“Based on market research, the Department of the Air Force has decided to replace a portion of the E-3 Sentry Airborne Warning and Control System [AWACS] fleet with the E-7 Wedgetail, which is produced by The Boeing Company.”
“The Boeing E-7 is the only platform capable of meeting the requirements for the Defense Department’s tactical battle management, command and control and moving target indication capabilities within the timeframe needed to replace the aging E-3.”
The president’s budget for fiscal year 2023 suggests that the Air Force divest fifteen of its thirty-one E-3 AWACS air fleet in order to free up funding for acquiring the new E-7. In addition, the budget includes $227 million for research, development, and testing to “support the acquisition of a rapid prototype aircraft planned to deliver in FY27.”
The E-3 is not exactly a young aircraft. The U.S. Air Force first received the airplane in the late 1970s. And while the E-3 has undergone several upgrades during its forty-five years in service, the airplane has since been eclipsed by more modern aircraft and engine designs as well as battlefield management, command, and control technologies.
The airplane can stay on station for up to eight hours without taking on extra fuel. However, flight time can be significantly extended through multiple refuelings and an onboard crew rest area that allows multiple flight crews to operate the aircraft nearly continuously.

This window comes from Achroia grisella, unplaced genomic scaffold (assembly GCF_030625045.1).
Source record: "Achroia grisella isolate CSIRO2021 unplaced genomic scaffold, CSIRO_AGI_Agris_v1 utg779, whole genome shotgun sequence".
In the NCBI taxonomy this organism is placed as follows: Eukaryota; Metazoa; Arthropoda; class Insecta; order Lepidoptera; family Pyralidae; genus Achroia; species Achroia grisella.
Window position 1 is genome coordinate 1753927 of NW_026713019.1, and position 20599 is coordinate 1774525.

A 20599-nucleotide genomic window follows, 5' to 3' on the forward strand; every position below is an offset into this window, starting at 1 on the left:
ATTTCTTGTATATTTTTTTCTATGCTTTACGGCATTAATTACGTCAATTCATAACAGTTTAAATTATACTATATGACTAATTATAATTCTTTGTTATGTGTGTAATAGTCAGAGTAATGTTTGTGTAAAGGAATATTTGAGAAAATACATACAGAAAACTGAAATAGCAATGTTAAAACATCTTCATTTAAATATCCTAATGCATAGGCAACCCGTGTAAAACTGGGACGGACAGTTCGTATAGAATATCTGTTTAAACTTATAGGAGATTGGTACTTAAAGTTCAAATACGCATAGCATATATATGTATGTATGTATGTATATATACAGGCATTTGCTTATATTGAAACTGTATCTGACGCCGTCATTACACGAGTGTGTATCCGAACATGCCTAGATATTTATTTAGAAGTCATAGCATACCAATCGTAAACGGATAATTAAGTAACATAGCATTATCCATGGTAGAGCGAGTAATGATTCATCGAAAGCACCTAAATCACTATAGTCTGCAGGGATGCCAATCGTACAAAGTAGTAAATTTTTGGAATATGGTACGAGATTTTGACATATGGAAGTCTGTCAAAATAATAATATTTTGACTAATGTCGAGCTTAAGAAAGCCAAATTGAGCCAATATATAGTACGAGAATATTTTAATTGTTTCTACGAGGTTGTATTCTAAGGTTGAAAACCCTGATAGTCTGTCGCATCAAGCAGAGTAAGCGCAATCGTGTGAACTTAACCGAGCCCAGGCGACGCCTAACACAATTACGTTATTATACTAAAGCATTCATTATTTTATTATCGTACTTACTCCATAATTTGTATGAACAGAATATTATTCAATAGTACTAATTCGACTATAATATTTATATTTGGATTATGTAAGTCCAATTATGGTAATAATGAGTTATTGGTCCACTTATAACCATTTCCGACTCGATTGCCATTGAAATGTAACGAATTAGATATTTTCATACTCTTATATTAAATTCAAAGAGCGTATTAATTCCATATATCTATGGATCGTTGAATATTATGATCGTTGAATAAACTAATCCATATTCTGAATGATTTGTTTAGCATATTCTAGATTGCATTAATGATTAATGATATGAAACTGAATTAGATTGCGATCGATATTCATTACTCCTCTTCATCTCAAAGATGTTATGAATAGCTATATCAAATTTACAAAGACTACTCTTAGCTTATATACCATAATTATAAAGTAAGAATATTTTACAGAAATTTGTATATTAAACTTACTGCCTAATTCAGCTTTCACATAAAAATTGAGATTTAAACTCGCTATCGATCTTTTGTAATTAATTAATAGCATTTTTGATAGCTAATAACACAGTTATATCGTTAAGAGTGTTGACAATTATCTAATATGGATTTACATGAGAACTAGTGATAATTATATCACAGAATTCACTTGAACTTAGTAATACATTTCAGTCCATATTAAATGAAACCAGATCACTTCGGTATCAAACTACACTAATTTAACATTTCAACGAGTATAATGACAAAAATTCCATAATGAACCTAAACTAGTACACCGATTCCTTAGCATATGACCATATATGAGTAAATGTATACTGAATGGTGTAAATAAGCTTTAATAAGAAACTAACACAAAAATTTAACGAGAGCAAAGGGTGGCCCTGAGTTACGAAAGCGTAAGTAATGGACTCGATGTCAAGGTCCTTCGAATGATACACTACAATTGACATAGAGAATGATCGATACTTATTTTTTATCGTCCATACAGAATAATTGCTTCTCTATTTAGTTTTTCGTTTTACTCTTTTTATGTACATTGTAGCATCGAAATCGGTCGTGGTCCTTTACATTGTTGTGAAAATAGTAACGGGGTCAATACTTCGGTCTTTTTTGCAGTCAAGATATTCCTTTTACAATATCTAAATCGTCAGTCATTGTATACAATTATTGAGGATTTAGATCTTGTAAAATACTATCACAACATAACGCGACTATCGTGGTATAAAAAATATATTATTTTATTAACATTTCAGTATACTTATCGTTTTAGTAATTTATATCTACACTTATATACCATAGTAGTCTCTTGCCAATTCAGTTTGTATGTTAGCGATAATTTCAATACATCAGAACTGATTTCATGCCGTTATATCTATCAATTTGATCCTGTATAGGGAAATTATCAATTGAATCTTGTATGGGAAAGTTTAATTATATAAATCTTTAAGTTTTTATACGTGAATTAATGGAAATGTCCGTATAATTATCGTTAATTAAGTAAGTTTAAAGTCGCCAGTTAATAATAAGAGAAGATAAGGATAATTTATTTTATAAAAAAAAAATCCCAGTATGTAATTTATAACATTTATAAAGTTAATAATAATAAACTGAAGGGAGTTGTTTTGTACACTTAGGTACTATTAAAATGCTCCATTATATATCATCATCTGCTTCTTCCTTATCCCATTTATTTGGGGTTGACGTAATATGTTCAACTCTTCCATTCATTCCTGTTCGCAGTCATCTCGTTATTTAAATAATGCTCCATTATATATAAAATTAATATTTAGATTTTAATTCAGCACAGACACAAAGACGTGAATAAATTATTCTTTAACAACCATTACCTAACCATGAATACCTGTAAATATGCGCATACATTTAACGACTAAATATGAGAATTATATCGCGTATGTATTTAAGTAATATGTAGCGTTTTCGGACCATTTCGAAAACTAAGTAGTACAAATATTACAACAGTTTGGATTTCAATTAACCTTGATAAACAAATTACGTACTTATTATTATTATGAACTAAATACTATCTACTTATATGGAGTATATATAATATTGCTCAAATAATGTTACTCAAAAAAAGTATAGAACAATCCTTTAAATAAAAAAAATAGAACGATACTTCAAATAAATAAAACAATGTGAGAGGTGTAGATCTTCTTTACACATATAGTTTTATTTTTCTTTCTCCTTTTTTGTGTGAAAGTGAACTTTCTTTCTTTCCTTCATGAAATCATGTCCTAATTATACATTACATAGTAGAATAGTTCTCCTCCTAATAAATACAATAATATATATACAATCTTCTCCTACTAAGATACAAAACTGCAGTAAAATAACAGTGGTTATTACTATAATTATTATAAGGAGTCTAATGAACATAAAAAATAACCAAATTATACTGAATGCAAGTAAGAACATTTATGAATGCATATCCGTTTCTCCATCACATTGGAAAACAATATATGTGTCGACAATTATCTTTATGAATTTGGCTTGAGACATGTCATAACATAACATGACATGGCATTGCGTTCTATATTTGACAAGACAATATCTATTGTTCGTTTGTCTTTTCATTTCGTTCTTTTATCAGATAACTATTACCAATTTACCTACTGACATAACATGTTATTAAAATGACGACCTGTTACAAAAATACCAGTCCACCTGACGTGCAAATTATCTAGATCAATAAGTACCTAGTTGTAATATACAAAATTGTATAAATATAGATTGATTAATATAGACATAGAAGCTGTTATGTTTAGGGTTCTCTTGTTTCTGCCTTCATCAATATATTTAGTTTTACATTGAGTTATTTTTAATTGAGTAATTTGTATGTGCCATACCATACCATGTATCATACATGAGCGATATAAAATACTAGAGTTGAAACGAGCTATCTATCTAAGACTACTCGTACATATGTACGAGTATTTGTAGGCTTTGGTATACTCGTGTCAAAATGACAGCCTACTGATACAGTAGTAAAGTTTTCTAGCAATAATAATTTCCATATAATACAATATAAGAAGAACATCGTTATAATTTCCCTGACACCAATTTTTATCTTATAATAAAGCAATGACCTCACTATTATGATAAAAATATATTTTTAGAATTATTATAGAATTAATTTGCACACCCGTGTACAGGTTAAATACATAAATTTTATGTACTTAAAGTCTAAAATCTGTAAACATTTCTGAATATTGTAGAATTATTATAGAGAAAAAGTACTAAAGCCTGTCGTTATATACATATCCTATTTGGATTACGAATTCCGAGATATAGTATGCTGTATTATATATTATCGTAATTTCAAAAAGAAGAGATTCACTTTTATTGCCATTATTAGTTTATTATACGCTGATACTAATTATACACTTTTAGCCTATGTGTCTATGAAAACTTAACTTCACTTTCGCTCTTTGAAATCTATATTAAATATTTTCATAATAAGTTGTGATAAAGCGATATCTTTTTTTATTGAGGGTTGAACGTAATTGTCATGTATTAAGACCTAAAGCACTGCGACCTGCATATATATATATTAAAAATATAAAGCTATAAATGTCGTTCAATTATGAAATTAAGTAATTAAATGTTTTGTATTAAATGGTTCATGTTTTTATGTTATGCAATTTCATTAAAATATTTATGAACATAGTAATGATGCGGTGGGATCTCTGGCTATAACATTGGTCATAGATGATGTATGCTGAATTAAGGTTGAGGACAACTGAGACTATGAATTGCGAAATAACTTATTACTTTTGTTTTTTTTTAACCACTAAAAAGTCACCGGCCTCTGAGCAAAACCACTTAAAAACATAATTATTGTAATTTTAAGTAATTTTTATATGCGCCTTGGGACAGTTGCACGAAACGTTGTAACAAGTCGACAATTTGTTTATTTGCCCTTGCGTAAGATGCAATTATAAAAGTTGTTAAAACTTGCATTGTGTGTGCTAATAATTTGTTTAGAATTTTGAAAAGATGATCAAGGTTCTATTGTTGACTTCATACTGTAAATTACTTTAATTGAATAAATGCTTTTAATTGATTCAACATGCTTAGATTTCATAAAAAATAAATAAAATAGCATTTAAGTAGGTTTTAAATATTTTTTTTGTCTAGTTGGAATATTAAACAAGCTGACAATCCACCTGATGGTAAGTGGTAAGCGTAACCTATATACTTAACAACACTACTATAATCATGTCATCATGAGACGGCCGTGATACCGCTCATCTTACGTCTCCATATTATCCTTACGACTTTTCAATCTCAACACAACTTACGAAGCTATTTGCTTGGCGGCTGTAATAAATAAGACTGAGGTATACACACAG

American and Australian Ties
The U.S. Air Force’s planned E-7 acquisition is emblematic of the broader ties among America’s English-speaking allies. As the U.S. Air Force release notes, “The E-7 system was developed by Australia for the Australian Defence Forces. The unbreakable U.S. and Australia alliance and interoperability amongst the armed services enabled the Department of the Air Force to leverage this considerable investment and exceptional capability.”
Though the United States and Australia have aligned their interests and cooperated during times of war, the relationship received its most significant boost with the recent AUKUS treaty between Washington, London, and Canberra.
The agreement, which covers nuclear submarine technology development, is considered the crown jewel of the United States and the United Kingdom’s nuclear deterrent. While the importance of the two programs does not achieve parity, the E-7 is nonetheless a significant tactical asset that will aid both the United States and Australia’s command and control capabilities.
Caleb Larson is a multimedia journalist and defense writer with the National Interest. A graduate of UCLA, he also holds a Master of Public Policy and lives in Berlin. He covers the intersection of conflict, security, and technology, focusing on American foreign policy, European security, and German society for both print and radio. Follow him on Twitter @calebmlarson